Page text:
Massey Floats New Theory For Cause Of Mine Blast
ROBERT SIEGEL, host:
Massey Energy is floating a new theory today about what caused that massive explosion in West Virginia that killed 29 coal miners. The company says a sudden influx of methane gas could be the culprit. But federal mine- safety officials say that's unlikely.
Massey's theory was announced just before CEO Don Blankenship made a rare public appearance in Washington, D.C. Reporters were there, including NPR's Howard Berkes.
HOWARD BERKES: Massey Energy CEO Don Blankenship is probably one of the most vilified executives of the moment. Certainly, that's what the union protesters seemed to think as they marched on the sidewalk in front of the National Press Club today.
(Soundbite of protesters)
Unidentified Man: How many people have you killed today?
Unidentified People: Hey, Blankenship, what do you say? How many people have you killed today?
BERKES: Even inside, three protesters quietly disrupted Blankenship's speech about energy economics and environmental policy. With 29 of his coal miners killed in April and a history of safety citations and fines, Blankenship is a magnet for protests. But he continued his strenuous defense of Massey Energy.
Mr. DON BLANKENSHIP (CEO, Massey Energy): The thing that most is disturbing in the press is the idea that we as Appalachianers or as coal miners or as executives don't really value life - 'cause we certainly would never put profits above safety. And no one would want to experience the feeling of informing 29 families that theyd lost their loved ones.
BERKES: Blankenship made one reference to his company's new theory: that the deadly blast at the Upper Big Branch Mine was caused by a massive influx of methane gas, an infusion so vast and powerful it overwhelmed all safety systems.
Mr. BLANKENSHIP: We didn't expect a large inundation of gas that it appears that we had. So we thought the mine was safe, but the main thing is that the laws of physics pay no attention to the laws of the politicians. They only pay attention to the science and the math.
BERKES: In other words, this was a natural disaster that could not be prevented. Massey's theory goes like this: There were cracks in the mine floor near the longwall mining machine hit by the explosion. They could've been sources of methane. And the mining machine's cold cutting sheers, as they're called, could've provided the spark.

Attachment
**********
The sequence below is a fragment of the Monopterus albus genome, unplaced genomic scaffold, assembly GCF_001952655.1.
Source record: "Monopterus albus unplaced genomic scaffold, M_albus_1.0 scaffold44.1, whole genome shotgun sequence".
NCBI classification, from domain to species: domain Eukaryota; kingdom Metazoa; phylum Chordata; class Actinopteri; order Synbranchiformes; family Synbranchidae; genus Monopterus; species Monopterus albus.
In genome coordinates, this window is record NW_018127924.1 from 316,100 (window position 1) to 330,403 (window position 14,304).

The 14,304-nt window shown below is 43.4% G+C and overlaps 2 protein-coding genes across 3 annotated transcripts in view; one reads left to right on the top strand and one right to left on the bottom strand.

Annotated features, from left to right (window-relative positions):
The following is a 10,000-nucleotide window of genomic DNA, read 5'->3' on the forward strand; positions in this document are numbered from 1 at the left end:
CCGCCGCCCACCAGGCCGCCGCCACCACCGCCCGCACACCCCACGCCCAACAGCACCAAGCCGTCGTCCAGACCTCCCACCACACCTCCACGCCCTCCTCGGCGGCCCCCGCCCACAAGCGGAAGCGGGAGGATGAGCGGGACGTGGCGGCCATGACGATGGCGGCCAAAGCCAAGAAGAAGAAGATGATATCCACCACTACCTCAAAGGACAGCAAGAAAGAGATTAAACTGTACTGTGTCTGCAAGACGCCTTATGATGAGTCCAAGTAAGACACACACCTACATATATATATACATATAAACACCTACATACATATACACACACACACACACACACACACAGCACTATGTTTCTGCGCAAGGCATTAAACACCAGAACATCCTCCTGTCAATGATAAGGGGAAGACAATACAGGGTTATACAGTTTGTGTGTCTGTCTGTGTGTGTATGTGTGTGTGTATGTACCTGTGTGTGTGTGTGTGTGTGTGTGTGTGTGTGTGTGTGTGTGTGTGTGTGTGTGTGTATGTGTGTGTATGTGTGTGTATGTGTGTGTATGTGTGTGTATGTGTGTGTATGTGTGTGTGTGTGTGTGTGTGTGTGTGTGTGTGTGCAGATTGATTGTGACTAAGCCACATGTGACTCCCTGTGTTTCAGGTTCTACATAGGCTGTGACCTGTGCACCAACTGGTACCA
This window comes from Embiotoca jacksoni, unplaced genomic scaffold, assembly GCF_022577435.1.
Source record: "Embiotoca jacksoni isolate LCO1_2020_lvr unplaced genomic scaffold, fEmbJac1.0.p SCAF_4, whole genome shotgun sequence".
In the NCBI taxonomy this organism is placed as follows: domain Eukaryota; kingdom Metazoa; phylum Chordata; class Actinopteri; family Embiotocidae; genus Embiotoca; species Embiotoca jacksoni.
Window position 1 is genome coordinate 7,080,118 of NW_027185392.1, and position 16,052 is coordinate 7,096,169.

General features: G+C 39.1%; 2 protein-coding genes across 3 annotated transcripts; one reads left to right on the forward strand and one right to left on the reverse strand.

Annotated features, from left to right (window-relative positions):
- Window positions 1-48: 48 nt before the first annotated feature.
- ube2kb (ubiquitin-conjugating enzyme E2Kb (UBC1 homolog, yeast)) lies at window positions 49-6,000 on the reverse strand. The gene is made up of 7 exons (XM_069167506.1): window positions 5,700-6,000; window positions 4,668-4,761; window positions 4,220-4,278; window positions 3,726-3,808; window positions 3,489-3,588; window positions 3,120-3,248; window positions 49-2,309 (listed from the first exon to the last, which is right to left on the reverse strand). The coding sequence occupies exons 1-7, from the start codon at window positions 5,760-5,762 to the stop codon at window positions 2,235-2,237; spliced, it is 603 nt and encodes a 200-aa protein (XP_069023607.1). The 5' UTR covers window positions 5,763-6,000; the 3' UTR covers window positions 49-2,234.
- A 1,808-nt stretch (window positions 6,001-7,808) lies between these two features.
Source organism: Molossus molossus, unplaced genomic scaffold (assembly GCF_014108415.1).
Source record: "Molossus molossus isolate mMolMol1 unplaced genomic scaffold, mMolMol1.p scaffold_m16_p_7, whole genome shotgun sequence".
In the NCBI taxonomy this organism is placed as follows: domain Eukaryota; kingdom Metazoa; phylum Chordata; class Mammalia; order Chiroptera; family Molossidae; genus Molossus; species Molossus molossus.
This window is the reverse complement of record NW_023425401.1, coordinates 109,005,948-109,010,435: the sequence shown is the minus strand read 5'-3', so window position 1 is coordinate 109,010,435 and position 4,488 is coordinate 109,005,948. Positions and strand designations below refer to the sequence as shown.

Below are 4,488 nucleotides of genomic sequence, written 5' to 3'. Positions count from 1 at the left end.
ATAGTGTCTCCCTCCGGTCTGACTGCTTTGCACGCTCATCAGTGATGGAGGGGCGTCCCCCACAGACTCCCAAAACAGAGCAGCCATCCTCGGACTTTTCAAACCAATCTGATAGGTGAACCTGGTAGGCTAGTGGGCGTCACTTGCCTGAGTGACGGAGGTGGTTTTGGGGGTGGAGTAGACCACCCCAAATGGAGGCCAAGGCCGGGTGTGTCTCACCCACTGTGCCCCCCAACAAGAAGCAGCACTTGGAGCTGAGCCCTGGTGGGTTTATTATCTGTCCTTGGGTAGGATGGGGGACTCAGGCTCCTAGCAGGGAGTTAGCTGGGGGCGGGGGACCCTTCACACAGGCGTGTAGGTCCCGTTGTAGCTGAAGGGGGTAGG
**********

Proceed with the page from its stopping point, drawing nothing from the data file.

Massey also points to unusually high readings of methane the day of the blast. But they were taken five and a half hours later. The Mine Safety and Health Administration says elevated levels of methane after an explosion are expected. Mine safety consultant Bruce Dial agrees.
Mr. BRUCE DIAL (Mine Safety Consultant): It's convenient, let's put it that way. You know, if they had a rush of methane and are saying, well, they can't control that - well, it'd be awful convenient for them.
BERKES: Less convenient would be a finding that a methane monitor was disabled so that a mining machine that encountered excessive methane, or that simply malfunctioned, would not automatically shut down as designed. NPR reported just such an incident involving a continuous miner last week. And multiple Upper Big Branch miners told NPR that disabling the monitors was a common practice.
Blankenship said today that one of those monitors on the relevant longwall mining machine has been inspected and was not disabled.
Mr. BLANKENSHIP: We don't believe in bridging out methane monitors. Again, 7,000 people working hundreds of days a year, you can have most anything happen.
BERKES: Which is what Blankenship and Massey Energy seem to want the world to believe - anything can happen. This theory is just the latest attempt by the company to sow doubt about any suggestion Massey itself is somehow responsible. A spokeswoman for the Federal Mine Safety Agency says it is too early to report the status of that methane monitor Blankenship referred to - and certainly too early in the investigation to say what happened on April 5th.
Howard Berkes, NPR News, Washington.